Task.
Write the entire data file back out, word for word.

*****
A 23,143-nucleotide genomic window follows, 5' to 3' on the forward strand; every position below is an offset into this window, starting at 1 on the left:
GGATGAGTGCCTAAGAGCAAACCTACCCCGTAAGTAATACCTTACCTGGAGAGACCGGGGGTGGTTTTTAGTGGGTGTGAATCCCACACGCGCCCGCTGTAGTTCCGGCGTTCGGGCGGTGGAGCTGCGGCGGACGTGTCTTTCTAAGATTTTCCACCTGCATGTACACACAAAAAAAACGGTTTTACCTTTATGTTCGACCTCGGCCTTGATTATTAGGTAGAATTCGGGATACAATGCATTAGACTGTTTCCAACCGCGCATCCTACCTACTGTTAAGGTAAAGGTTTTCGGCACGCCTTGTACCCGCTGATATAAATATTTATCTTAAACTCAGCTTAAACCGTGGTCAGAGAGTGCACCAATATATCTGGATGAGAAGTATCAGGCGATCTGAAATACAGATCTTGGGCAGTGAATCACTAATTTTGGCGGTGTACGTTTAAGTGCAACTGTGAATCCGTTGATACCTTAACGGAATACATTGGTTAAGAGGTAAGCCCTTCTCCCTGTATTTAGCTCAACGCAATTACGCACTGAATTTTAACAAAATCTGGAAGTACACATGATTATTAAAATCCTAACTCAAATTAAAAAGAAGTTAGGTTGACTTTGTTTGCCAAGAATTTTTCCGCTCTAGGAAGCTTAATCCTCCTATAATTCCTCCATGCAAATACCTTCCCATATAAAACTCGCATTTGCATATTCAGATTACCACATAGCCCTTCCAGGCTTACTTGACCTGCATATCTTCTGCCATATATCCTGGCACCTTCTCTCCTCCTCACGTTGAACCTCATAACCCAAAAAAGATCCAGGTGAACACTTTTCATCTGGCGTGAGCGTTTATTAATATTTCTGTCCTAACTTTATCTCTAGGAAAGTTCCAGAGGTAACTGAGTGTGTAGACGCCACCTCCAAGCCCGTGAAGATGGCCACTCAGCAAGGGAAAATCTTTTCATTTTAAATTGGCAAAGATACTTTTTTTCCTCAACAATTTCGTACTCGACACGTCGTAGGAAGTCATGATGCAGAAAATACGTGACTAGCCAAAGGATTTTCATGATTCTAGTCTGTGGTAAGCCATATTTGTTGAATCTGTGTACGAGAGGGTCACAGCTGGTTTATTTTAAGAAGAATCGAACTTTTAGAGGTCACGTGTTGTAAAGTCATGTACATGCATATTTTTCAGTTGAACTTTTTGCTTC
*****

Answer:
A 23,143-nucleotide genomic window follows, 5' to 3' on the forward strand; every position below is an offset into this window, starting at 1 on the left:
GGATGAGTGCCTAAGAGCAAACCTACCCCGTAAGTAATACCTTACCTGGAGAGACCGGGGGTGGTTTTTAGTGGGTGTGAATCCCACACGCGCCCGCTGTAGTTCCGGCGTTCGGGCGGTGGAGCTGCGGCGGACGTGTCTTTCTAAGATTTTCCACCTGCATGTACACACAAAAAAAACGGTTTTACCTTTATGTTCGACCTCGGCCTTGATTATTAGGTAGAATTCGGGATACAATGCATTAGACTGTTTCCAACCGCGCATCCTACCTACTGTTAAGGTAAAGGTTTTCGGCACGCCTTGTACCCGCTGATATAAATATTTATCTTAAACTCAGCTTAAACCGTGGTCAGAGAGTGCACCAATATATCTGGATGAGAAGTATCAGGCGATCTGAAATACAGATCTTGGGCAGTGAATCACTAATTTTGGCGGTGTACGTTTAAGTGCAACTGTGAATCCGTTGATACCTTAACGGAATACATTGGTTAAGAGGTAAGCCCTTCTCCCTGTATTTAGCTCAACGCAATTACGCACTGAATTTTAACAAAATCTGGAAGTACACATGATTATTAAAATCCTAACTCAAATTAAAAAGAAGTTAGGTTGACTTTGTTTGCCAAGAATTTTTCCGCTCTAGGAAGCTTAATCCTCCTATAATTCCTCCATGCAAATACCTTCCCATATAAAACTCGCATTTGCATATTCAGATTACCACATAGCCCTTCCAGGCTTACTTGACCTGCATATCTTCTGCCATATATCCTGGCACCTTCTCTCCTCCTCACGTTGAACCTCATAACCCAAAAAAGATCCAGGTGAACACTTTTCATCTGGCGTGAGCGTTTATTAATATTTCTGTCCTAACTTTATCTCTAGGAAAGTTCCAGAGGTAACTGAGTGTGTAGACGCCACCTCCAAGCCCGTGAAGATGGCCACTCAGCAAGGGAAAATCTTTTCATTTTAAATTGGCAAAGATACTTTTTTTCCTCAACAATTTCGTACTCGACACGTCGTAGGAAGTCATGATGCAGAAAATACGTGACTAGCCAAAGGATTTTCATGATTCTAGTCTGTGGTAAGCCATATTTGTTGAATCTGTGTACGAGAGGGTCACAGCTGGTTTATTTTAAGAAGAATCGAACTTTTAGAGGTCACGTGTTGTAAAGTCATGTACATGCATATTTTTCAGTTGAACTTTTTGCTTC